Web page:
image: #@ "${REPO_HOST}/packages/simple-app:" + data.values.version
      - ytt:
          - "config/"
      - kbld:
          - ".imgpkg/images.yml"
          - "-"
      - kapp: {}

This Package contains some metadata fields specific to the version, such as releaseNotes and a valuesSchema. The valuesSchema shows what configurable properties exist for the version. This will help when users want to install this package and want to know what can be configured.

The other main component of this CR is the template section. This section informs kapp-controller of the actions required to install the packaged software, so take a look at the app-spec section to learn more about each of the template sections. For this example, we have chosen a basic setup that will fetch the imgpkg bundle we created in the previous section, run the templates stored inside through ytt, apply kbld transformations, and then deploy the resulting manifests with kapp.

There will also be validations run on the Package CR, so ensure that spec.refName and spec.version are not empty and that is <spec.refName>.<spec.version>. These validations are done to encourage a naming scheme that keeps package version names unique.

Creating a Package Repository

A package repository is a collection of packages (more specifically a collection of Package and PackageMetadata CRs). Our recommended way to make a package repository is via an imgpkg bundle.

The PackageRepository bundle format describes purpose of each directory and general recommendations.

Lets start by creating the needed directories:

mkdir -p my-pkg-repo/.imgpkg my-pkg-repo/packages/

we can copy our CR YAMLs from the previous step in to the proper packages subdirectory. Note that we are declaring the version and the openAPI schema file to ytt.

ytt -f package-template.yml  --data-value-file openapi=schema-openapi.yml -v version="1.0.0" > my-pkg-repo/packages/
cp metadata.yml my-pkg-repo/packages/

Next, let’s use kbld to record which package bundles are used:

kbld -f my-pkg-repo/packages/ --imgpkg-lock-output my-pkg-repo/.imgpkg/images.yml

With the bundle metadata files present, we can push our bundle to whatever OCI registry we plan to distribute it from, which for this tutorial will just be our same REPO_HOST.

imgpkg push -b ${REPO_HOST}/packages/my-pkg-repo:1.0.0 -f my-pkg-repo

The package repository is pushed!

You can verify by checking the Docker registry catalog:

curl ${REPO_HOST}/v2/_catalog

In the next steps we’ll act as the package consumer, showing an example of adding and using a PackageRepository with kapp-controller.

Adding a PackageRepository

kapp-controller needs to know which packages are available to install. One way to let it know about available packages is by creating a package repository. To do this, we need a PackageRepository CR:

cat > repo.yml << EOF
kind: PackageRepository
  name: simple-package-repository
      image: ${REPO_HOST}/packages/my-pkg-repo:1.0.0

(See our demo video and website for more typical usage with an external repository.)

This PackageRepository CR will allow kapp-controller to install any of the packages found within the ${REPO_HOST}/packages/my-pkg-repo:1.0.0 imgpkg bundle, which we stored in our docker OCI registry previously.

We can use kapp to apply it to the cluster:

kapp deploy -a repo -f repo.yml -y

Check for the success of reconciliation to see the repository become available:

watch kubectl get packagerepository

Once the simple-package-repository has a “Reconcile succeeded” description, we’re ready to continue! You can exit the watch by hitting control-c or clicking: ^C

Once the deploy has finished, we are able to list the package metadatas to see, at a high level, which packages are now available within our namespace:

kubectl get packagemetadatas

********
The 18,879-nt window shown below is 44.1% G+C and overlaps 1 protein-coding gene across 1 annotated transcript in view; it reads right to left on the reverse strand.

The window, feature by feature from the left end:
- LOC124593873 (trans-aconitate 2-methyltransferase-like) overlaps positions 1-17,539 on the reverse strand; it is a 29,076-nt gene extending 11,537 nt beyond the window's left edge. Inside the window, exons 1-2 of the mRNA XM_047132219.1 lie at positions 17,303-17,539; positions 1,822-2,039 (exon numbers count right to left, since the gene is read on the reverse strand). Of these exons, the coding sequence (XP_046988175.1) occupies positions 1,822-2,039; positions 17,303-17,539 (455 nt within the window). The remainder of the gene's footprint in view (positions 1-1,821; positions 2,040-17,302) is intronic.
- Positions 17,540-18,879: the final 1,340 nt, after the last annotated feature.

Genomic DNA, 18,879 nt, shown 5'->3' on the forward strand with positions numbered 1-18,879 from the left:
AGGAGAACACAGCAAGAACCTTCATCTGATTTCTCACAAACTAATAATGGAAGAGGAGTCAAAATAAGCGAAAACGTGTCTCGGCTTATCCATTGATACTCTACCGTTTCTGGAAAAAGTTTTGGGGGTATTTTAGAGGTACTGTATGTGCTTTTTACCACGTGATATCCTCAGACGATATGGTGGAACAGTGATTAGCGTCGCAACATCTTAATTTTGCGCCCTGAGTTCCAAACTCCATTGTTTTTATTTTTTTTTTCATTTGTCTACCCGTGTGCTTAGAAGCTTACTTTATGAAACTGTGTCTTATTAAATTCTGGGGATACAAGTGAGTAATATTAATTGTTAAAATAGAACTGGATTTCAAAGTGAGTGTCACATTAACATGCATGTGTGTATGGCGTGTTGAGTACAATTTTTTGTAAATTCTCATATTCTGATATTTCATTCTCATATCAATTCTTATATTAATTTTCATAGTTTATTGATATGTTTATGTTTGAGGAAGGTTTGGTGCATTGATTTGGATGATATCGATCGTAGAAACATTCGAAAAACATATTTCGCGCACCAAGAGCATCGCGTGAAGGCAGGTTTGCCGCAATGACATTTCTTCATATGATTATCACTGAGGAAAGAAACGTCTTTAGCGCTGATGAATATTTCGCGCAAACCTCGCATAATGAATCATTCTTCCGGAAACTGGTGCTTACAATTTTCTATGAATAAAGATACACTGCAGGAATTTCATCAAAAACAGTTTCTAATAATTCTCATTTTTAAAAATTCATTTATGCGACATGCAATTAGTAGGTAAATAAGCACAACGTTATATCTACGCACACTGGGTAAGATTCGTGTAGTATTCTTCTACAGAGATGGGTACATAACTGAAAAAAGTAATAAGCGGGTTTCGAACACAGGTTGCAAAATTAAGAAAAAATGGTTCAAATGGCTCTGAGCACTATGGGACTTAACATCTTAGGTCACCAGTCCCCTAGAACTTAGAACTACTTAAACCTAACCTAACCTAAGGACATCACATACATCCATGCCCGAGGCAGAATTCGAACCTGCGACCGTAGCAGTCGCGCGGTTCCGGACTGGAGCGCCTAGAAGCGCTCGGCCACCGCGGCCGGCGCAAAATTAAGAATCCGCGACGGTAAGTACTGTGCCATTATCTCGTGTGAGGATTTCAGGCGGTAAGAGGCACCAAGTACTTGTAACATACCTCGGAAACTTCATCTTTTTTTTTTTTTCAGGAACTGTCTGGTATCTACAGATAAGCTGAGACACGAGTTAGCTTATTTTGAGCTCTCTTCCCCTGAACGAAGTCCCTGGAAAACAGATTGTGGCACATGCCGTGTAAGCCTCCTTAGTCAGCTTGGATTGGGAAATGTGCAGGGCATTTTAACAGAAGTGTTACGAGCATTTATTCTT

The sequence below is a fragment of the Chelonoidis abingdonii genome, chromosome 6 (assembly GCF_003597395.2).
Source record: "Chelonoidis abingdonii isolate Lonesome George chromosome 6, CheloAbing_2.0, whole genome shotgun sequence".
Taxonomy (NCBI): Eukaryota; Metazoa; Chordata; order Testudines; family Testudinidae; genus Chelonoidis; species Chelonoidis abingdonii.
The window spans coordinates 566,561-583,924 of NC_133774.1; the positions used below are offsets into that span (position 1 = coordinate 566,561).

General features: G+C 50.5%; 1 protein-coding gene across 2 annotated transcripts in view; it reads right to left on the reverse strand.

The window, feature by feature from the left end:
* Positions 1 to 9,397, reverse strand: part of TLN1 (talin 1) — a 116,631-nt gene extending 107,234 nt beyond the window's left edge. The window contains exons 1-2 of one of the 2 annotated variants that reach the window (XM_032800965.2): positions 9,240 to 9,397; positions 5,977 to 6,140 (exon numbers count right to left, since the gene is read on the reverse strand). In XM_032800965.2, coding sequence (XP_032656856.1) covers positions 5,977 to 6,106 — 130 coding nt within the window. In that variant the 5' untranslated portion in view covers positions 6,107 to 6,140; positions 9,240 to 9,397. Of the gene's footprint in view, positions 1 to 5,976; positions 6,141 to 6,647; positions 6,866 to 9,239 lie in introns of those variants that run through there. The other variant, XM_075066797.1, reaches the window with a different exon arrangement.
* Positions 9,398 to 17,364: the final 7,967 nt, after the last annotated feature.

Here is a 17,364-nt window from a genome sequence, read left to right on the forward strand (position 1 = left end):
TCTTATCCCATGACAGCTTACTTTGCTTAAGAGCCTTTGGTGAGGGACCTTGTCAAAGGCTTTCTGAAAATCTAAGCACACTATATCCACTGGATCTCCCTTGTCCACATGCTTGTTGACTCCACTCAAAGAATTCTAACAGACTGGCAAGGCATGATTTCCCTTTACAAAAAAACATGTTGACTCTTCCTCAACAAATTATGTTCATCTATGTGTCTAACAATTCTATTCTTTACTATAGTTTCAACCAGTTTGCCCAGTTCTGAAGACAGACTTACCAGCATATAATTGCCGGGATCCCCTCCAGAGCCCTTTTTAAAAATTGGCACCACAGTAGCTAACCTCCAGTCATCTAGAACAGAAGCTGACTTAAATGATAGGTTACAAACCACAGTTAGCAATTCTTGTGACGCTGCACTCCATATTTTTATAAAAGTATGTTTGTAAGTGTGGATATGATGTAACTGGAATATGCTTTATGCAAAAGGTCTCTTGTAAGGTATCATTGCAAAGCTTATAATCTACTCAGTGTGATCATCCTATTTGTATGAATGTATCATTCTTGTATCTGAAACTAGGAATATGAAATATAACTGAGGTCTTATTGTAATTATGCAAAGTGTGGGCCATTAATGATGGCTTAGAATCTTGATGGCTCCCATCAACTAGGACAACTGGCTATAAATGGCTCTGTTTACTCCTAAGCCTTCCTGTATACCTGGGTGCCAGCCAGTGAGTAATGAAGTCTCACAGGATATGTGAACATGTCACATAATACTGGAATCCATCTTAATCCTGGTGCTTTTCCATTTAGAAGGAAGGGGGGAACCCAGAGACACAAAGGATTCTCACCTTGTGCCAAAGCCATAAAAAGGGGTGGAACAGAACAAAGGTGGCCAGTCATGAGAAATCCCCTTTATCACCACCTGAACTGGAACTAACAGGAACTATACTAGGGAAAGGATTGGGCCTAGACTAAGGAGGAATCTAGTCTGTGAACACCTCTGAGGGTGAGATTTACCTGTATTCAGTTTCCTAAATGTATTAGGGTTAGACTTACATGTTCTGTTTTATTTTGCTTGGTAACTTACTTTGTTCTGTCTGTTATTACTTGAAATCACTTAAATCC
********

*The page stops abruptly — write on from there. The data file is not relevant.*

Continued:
If there are numerous available packages, each with many versions, this list can become a bit unwieldy, so we can also list the packages with a particular name using the –field-selector option on kubectl get.

kubectl get packages --field-selector

From here, if we are interested, we can further inspect each version to discover information such as release notes, installation steps, licenses, etc. For example:

kubectl get package -o yaml

Installing a Package

Once we have the packages available for installation (as seen via kubectl get packages), we need to let kapp-controller know which package we want to install. To do this, we will need to create a PackageInstall CR (and a secret to hold the values used by our package):

cat > pkginstall.yml << EOF
kind: PackageInstall
  name: pkg-demo
  serviceAccountName: default-ns-sa
      constraints: 1.0.0
  - secretRef:
      name: pkg-demo-values
apiVersion: v1
kind: Secret
  name: pkg-demo-values
  values.yml: |
    hello_msg: "to all my internet friends"

This CR references the Package we created in the previous sections using the package’s refName and version fields (see yaml from step 7). Do note, the versionSelection property has a constraints subproperty to give more control over which versions are chosen for installation. More information on PackageInstall versioning can be found here.

This yaml snippet also contains a Kubernetes secret, which is referenced by the PackageInstall. This secret is used to provide customized values to the package installation’s templating steps. Consumers can discover more details on the configurable properties of a package by inspecting the Package CR’s valuesSchema.

Finally, to install the above package, we will also need to create default-ns-sa service account (refer to Security model for explanation of how service accounts are used) that give kapp-controller privileges to create resources in the default namespace:

kapp deploy -a default-ns-rbac -f -y

Apply the PackageInstall using kapp:

kapp deploy -a pkg-demo -f pkginstall.yml -y

After the deploy has finished, kapp-controller will have installed the package in the cluster. We can verify this by checking the pods to see that we have a workload pod running. The output should show a single running pod which is part of simple-app:

kubectl get pods

Once the pod is ready, you can use kubectl’s port forwarding to verify the customized hello message has been used in the workload:

kubectl port-forward service/simple-app 3000:80 &

Now if we make a request against our service, we can see that our hello_msg values is being used:

curl localhost:3000


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See the full docs for Package Management with kapp-controller